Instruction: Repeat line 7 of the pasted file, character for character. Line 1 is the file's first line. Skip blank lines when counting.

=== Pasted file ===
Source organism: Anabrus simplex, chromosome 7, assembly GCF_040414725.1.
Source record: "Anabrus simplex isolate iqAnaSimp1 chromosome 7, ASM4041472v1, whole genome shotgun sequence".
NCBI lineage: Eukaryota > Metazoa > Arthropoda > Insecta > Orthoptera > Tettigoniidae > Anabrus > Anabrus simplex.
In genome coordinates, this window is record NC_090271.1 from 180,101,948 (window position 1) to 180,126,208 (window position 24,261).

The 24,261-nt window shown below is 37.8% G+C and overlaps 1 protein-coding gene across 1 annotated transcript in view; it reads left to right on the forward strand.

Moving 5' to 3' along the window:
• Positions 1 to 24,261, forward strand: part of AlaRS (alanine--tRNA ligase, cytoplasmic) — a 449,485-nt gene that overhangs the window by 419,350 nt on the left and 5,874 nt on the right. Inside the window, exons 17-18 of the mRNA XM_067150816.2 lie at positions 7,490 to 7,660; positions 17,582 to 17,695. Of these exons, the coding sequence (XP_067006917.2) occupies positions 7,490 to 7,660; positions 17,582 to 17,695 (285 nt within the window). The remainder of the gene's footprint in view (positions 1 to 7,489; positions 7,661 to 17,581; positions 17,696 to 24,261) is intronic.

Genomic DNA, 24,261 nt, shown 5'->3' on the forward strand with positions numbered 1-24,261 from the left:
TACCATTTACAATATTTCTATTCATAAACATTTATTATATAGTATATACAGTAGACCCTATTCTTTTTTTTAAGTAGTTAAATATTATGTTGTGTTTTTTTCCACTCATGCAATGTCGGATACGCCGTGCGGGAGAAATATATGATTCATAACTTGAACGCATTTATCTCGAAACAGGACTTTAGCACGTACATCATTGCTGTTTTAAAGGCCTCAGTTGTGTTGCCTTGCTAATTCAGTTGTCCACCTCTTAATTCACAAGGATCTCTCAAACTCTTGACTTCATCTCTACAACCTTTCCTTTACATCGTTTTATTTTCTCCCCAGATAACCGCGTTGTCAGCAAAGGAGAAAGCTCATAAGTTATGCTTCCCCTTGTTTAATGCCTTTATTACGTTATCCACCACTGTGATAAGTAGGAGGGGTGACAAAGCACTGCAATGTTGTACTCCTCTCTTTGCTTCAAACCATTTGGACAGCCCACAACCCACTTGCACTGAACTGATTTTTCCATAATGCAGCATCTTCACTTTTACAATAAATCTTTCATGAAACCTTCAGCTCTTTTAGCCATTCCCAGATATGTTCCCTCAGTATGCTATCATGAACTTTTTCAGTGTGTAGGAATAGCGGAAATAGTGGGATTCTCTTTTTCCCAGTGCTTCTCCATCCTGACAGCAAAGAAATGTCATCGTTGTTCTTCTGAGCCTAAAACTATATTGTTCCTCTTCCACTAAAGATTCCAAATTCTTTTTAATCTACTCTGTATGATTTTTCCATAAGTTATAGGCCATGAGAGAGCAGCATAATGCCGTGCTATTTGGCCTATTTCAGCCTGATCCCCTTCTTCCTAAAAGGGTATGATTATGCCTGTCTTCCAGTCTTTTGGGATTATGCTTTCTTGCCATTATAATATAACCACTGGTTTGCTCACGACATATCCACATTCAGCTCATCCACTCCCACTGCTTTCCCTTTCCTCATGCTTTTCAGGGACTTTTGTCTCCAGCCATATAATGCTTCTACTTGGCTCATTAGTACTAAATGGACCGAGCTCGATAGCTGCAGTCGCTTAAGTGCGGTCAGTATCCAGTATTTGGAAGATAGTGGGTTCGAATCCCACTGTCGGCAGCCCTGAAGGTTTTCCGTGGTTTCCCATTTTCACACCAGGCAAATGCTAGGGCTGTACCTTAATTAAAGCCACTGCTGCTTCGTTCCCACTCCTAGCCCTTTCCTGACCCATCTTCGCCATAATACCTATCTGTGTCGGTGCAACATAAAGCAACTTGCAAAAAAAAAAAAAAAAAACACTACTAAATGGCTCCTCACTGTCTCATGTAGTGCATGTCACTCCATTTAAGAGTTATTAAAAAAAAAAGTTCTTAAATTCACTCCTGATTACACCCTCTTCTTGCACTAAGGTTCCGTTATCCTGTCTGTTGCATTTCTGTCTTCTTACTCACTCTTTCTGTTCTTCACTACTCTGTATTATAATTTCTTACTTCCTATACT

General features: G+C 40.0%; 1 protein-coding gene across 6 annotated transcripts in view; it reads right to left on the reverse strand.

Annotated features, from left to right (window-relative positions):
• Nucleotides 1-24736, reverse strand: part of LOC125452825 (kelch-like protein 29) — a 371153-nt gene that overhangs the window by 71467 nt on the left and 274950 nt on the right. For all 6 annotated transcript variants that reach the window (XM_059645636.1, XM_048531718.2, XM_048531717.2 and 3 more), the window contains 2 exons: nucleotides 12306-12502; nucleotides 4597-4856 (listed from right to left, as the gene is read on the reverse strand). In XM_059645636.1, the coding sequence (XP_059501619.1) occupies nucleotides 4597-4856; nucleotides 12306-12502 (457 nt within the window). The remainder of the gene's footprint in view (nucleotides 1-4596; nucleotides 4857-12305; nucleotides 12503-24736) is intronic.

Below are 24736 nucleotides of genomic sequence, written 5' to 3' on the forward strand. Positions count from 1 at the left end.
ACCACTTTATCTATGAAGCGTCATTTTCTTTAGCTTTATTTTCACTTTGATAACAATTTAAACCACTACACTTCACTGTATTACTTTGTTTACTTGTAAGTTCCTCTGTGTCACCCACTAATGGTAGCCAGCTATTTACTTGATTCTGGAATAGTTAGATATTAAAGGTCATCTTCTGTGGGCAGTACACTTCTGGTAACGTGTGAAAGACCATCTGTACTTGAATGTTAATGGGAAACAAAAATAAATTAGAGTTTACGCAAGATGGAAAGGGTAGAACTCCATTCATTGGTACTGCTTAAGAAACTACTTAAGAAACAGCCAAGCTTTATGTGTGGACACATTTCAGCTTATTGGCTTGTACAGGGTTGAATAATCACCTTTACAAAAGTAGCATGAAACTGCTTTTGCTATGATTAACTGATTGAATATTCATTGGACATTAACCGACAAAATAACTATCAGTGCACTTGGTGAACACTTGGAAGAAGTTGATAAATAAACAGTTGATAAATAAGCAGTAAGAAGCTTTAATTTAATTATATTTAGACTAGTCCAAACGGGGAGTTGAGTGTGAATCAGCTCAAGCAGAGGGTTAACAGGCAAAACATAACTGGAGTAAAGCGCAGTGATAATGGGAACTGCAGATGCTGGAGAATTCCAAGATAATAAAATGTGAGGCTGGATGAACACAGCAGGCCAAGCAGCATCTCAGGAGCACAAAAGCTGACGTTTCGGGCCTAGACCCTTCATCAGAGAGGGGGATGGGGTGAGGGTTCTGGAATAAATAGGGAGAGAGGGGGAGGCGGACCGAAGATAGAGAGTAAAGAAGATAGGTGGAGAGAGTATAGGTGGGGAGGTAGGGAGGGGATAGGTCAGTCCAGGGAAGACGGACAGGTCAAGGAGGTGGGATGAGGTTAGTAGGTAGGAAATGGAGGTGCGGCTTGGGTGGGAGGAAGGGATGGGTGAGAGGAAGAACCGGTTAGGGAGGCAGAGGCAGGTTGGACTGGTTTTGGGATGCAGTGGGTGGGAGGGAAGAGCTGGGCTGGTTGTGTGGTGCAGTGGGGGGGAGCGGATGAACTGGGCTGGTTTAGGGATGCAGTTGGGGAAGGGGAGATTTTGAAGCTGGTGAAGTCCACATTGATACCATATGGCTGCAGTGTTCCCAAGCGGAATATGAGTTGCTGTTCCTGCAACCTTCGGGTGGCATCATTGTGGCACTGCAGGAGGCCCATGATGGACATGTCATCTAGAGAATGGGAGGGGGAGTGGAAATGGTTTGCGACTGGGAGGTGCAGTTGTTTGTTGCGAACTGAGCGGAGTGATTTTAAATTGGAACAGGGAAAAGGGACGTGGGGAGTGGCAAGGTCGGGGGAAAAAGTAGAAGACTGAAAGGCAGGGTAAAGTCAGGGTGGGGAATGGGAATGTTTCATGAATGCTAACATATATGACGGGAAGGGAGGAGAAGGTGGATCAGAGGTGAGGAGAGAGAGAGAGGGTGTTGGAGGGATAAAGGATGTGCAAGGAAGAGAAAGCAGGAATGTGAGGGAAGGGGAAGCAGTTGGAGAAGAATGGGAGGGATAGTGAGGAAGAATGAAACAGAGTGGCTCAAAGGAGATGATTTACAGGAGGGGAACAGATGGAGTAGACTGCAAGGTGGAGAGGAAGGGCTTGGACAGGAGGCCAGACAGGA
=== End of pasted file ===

• Positions 1 to 24,261, forward strand: part of AlaRS (alanine--tRNA ligase, cytoplasmic) — a 449,485-nt gene that overhangs the window by 419,350 nt on the left and 5,874 nt on the right. Inside the window, exons 17-18 of the mRNA XM_067150816.2 lie at positions 7,490 to 7,660; positions 17,582 to 17,695. Of these exons, the coding sequence (XP_067006917.2) occupies positions 7,490 to 7,660; positions 17,582 to 17,695 (285 nt within the window). The remainder of the gene's footprint in view (positions 1 to 7,489; positions 7,661 to 17,581; positions 17,696 to 24,261) is intronic.